Mutant utopias: evening primroses and imagined futures in early twentieth-century America

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Endersby, Jim (2013)
  • Publisher: University of Chicago Press
  • Related identifiers: doi: 10.1086/673270
  • Subject: E151 | QK | QH0359 | C1

Hugo de Vries’ mutation theory is now little more than a footnote to the history of biology; a failed theory that briefly led a few biologists astray. However, for the first quarter of the twentieth century it attracted considerable attention from both professional biologists and laypeople. De Vries’ theory – together with the plant, Oenothera Lamarckiana, that had supplied most of his evidence – became the focus of a surprising variety of imaginative hopes. Scientists and their various publics became fascinated by the utopian possibilities that the primrose seemed to offer and their discussions shaped a public culture around biology that would define the twentieth century as the “Century of the Gene”. From a conventional history of science perspective (which, in the case of twentieth-century biology often remains focused on the content of scientific theories and the professional communities that shaped them) the mutation theory seems unimportant. However, while de Vries’ new theory of evolution ultimately failed to persuade the scientific community, it was much more important than is now realised, particularly because it helped make biology part of a wide variety of public debates. Understanding the mutation theory’s story more fully suggests that we may need to rethink much of the rest of the century of the gene’s history, to think less in terms of what happened in the lab and more about how biology came to function as public culture.
  • References (13)
    13 references, page 1 of 2

    15 “New Light on the Origin of Species,” Youth's Companion, 1901, 75(31):387. This, at least, is the earliest reference I have found; I would be grateful to hear of others.

    16 The report appeared as an editorial under the title “Recent Scientific Work in Holland” on 27 June 1901 (Nature, 1901, 64[1652]:208 -209) and was signed simply “J.P.K.” I have been unable to identify the writer.

    17 J. Theo Wilson, “Evolution's Worst Knock,” San Francisco Chronicle, 2 Oct. 1904, p. 3. I have not been able to discover anything about J. Theo Wilson, and this appears to be the only article he ever wrote for the Chronicle.

    22 “New Wonders of Science in Dealing with Plants,” New York Times, 4 Oct. 1908, p. SM8 (ProQuest Historical Newspapers, Document ID 104811324).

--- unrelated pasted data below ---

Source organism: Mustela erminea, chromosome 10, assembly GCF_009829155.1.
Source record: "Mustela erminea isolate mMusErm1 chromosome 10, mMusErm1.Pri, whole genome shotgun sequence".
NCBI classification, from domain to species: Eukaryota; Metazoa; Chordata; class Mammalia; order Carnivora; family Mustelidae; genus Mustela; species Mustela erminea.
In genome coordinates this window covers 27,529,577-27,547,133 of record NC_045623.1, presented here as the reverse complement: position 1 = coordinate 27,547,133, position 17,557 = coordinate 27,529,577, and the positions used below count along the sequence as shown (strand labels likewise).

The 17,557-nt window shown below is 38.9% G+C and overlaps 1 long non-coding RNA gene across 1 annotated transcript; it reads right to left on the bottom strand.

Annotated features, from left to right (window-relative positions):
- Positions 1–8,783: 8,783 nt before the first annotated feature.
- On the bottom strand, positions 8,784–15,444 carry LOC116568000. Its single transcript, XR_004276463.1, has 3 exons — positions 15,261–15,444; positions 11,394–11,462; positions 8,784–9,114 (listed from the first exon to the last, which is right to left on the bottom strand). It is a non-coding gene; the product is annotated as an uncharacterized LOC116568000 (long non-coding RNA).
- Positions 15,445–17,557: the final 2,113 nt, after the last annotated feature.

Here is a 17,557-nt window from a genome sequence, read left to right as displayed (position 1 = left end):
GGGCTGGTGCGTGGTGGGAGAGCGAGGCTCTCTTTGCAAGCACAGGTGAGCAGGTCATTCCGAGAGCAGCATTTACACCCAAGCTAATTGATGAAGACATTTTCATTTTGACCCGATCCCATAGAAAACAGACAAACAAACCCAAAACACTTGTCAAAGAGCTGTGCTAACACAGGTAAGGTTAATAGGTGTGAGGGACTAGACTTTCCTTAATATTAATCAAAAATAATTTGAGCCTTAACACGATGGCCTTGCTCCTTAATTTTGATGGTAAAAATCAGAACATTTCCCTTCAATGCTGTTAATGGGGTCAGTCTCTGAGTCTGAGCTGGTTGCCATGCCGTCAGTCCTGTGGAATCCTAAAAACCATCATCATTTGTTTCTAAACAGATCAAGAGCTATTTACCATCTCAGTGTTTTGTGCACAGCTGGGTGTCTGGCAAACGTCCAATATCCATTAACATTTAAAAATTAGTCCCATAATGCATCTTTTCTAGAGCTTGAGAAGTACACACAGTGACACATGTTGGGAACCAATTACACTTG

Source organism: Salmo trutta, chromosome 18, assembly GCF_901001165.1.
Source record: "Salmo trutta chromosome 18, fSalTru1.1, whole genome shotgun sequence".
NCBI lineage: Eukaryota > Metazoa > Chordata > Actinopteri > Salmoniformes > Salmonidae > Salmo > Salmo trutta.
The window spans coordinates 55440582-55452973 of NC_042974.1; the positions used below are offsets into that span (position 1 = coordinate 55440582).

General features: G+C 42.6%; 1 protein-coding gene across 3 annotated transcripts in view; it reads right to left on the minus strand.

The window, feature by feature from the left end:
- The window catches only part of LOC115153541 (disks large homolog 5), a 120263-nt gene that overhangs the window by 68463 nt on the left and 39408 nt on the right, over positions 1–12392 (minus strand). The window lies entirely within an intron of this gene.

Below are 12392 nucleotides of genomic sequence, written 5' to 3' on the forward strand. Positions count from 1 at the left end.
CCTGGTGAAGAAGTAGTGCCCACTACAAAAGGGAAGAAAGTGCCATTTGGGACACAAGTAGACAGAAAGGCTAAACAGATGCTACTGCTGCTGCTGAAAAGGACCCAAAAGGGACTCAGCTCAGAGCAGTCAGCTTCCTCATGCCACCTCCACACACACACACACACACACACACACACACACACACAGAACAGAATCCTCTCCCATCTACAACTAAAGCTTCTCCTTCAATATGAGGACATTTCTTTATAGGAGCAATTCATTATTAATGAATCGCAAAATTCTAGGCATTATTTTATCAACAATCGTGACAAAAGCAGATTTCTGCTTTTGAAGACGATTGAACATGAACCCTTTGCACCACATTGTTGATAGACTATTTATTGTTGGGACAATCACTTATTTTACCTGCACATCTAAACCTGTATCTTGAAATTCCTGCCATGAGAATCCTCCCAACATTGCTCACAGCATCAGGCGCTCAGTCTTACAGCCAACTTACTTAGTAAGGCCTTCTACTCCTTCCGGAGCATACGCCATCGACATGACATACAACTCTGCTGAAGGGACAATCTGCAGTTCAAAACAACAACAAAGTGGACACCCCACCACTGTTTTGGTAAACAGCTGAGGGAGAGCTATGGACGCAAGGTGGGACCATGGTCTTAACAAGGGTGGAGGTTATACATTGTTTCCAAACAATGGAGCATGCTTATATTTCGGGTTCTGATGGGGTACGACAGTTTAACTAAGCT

23 Beverly T. Galloway, “Applied Botany, Retrospective and Prospective,” Science, 1902, N.S., 16(393):49 - 59, on pp. 51, 56 -57. On Galloway see Philip J. Pauly, “The Beauty and Menace of the Japanese Cherry Trees: Conflicting Visions of American Ecological Independence,” Isis, 1996, 87:51-73.

    24 Hugo de Vries, “The Evidence of Evolution,” Science, 1904, 20(508):395- 401, on p. 400.

    44 Call, 15 Feb. 1904, p. 6 (Library of Congress, Chronicling America, http://chroniclingamerica.loc.gov/lccn/ sn85066387/1904-02-15/ed-1/seq-6/); “Dutch Botanist Here to Study,” Salt Lake Herald, 8 Aug. 1906, p. 10 (Library of Congress, Chronicling America, http://chroniclingamerica.loc.gov/lccn/sn85058130/1906-08-08/ed1/seq-10/); and “Famous Plant Experts Confer at Santa Rosa,” San Francisco Chronicle, 3 July 1906.

    45 Pandora, “Knowledge Held in Common” (cit. n. 43), p. 484 (lack of esteem for Burbank among scientists); and Hugo de Vries, “A Visit to Luther Burbank,” Pop. Sci. Monthly, 1905, 67:329-347, on pp. 329 (emphasis in the original), 335.

    53 De Vries, Species and Varieties (cit. n. 6), pp. 11-12 (quotation); and Allen, “Hugo De Vries and the Reception of the 'Mutation Theory'” (cit. n. 2), p. 82.

    54 Wilson, “Evolution's Worst Knock” (cit. n. 17), p. 3; Kingsland, “Battling Botanist” (cit. n. 32), pp. 493- 494; and “Variation in Species: Scientific Investigation Pursued in a Washington Back Yard,” Washington Post, 19 Jan. 1902, p. 29 (ProQuest Historical Newspapers, Document ID 258956842). See also Charles A. White, “My Tomato Experiments,” Independent . . . Devoted to the Consideration of Politics, Social and Economic Tendencies, History, Literature, and the Arts, 16 Oct. 1902, 54(2811):2460 -2464. De Vries and White met in Washington, D.C., and White was one of those who introduced the mutation theory to the United States. See “The Mutation Theory of Hugo de Vries,” Smithsonian Report, 1903, pp. 631- 640; and Van Bavel, Hugo De Vries (cit. n. 41).

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